Written for Daily Hive by John Tanner. He is in his late 20s, lives in Vancouver, and works in computer security.
One thing I always found interesting since I migrated to British Columbia from Ontario is that Remembrance Day is recognized as a statutory holiday in BC.
In fact, Remembrance Day is a stat holiday in all provinces and territories, with the exception of Ontario, Quebec, Nova Scotia, and Newfoundland and Labrador.
In Ontario, school and work were not cancelled on November 11. Instead, the day became an annual event of civil awareness. I remember once per year, my peers and I attended a special assembly in the gymnasium scheduled to begin shortly before 11 am.
It was most likely my kindergarten year from which I have vivid memories of a bagpipe procession led by one of my classmates. We were educated about the significance of the day, hour and minute when the Treaty of Versailles was not just signed, but its terms were respected by all nations involved in the armistice.
The moment of silence that occurred at exactly 11:11 am gave me time to think, and to connect with something greater than myself. The moment instilled a special peace in my otherwise wandering mind.
Fast-forward a few years and I can recall one of the last living World War I veterans coming to speak to my class in the school library.
I cannot remember his name, mainly because I was too young to consider jotting it down. But he evoked in our minds imagery of knee-high mud in the trenches and the revolting smell of dead bodies and feces everywhere.
We learned about being required to urinate at any given moment on a cloth in the event of a chlorine gas attack, because the ammonia in urea would render the gas mostly harmless when inhaled together.
Even though we were restless kids, the entire class was engaged in the veteran’s presentation, and many of us took advantage of this rare opportunity to ask questions of someone who experienced World War I firsthand.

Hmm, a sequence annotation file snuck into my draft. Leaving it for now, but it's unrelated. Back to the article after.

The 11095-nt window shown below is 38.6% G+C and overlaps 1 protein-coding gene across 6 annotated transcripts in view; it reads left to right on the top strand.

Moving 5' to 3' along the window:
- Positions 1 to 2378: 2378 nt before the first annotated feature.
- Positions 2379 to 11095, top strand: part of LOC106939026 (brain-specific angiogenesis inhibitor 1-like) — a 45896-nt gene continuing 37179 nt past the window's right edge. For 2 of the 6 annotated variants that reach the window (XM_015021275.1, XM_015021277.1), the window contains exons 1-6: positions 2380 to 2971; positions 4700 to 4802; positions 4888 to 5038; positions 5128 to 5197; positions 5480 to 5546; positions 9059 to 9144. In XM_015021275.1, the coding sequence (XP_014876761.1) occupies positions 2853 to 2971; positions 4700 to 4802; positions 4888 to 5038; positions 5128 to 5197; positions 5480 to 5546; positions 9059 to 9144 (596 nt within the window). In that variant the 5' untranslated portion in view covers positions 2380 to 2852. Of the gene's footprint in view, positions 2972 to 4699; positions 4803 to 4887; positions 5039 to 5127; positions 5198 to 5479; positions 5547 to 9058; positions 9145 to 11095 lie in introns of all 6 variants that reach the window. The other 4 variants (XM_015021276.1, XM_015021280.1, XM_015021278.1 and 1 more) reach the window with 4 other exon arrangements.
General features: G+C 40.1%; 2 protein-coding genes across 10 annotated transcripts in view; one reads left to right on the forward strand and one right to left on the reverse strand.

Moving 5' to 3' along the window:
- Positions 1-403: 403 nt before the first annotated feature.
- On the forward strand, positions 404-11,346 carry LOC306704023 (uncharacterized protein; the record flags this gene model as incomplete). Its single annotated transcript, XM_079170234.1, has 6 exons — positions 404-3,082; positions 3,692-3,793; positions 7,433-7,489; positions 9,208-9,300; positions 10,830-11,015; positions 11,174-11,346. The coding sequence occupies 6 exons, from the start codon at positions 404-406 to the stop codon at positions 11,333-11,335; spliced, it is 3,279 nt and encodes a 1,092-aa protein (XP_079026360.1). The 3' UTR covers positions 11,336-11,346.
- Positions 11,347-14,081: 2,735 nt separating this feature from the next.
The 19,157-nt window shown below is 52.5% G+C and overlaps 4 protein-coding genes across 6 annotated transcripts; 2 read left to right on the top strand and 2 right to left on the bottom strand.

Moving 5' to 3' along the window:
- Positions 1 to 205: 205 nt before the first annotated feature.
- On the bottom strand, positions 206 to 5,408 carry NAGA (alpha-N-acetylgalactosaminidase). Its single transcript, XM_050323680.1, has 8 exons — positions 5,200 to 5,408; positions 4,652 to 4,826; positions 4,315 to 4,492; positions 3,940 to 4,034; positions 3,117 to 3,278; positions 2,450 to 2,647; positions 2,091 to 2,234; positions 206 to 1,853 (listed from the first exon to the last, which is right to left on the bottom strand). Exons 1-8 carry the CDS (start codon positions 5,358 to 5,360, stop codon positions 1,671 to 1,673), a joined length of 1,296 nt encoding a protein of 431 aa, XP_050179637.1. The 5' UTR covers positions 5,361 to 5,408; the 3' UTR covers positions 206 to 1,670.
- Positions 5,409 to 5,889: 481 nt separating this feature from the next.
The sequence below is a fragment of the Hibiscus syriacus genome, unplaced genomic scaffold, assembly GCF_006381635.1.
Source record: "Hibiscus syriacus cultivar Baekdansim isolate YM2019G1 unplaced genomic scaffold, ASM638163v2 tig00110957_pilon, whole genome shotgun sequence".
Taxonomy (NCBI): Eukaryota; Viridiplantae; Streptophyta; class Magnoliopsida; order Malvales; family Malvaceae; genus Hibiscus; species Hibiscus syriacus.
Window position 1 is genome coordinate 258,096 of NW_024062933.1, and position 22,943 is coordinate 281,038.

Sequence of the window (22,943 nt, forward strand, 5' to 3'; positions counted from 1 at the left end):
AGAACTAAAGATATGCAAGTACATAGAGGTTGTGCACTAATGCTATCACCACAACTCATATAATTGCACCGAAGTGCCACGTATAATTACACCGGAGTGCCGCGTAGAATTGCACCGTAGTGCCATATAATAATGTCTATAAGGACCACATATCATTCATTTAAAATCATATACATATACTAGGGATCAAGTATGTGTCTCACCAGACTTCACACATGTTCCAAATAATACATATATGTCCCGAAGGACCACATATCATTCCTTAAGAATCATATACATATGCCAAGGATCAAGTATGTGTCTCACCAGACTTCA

It occurred to me— are the children of British Columbia deprived of such formative experiences that made me a more serious person and so appreciative to those who died in the First World War? Or do the parents of BC children make a formal outing to ceremonies each November 11?
A couple of days ago, I read in Daily Hive that Millennials are more likely to attend Remembrance Day events than anyone else in Canada.
But since fewer than one in three Gen Xers or Baby Boomers (ironically most directly linked to post World War II events) plan to attend official services, the habit of attending doesn’t seem to be there.
Don’t get me wrong, I love a holiday as much as the next guy, but Remembrance Day seems to be more than your typical seasonal event. The meaning behind the day made us what we are as a nation. It helped provide us with the privilege and opportunity that we so often take for granted.
It can be hard to grieve for something seemingly so distant as a now-historic war. Every day, we are more than likely to hear of people dying in the news. Somehow those people doesn’t seem real, and we become desensitized. But I can assure you that the wars would have been very real.
Can you imagine going through your day, not knowing if you would learn that one or more of your family members has passed away while fighting for their country? Anyone who has been through the death of a loved one, friend or family, can imagine some degree of that stress, pain and suffering.
Or picture yourself being a civilian in Europe, where there may have been a constant threat of an air raid or surprise invasion. It may have been exciting, but it definitely would not have been pleasant.
I will be honest with you. In recent years I have been busy working, travelling, and not giving a second thought to attending a public ceremony to relive that moment of silence I was made so familiar with in my early youth.
But as a Millennial, I think I will take time out of my day this November 11 to attend a ceremony in honour of the 100th anniversary of the battles of Vimy Ridge and Passchendaele, two of Canada’s greatest military triumphs, as well as the 75th anniversary of the Dieppe Raid.
Who knows, I could learn something, meet people, gain an improved sense of community or at least belonging, and become closer to my country, my province and myself.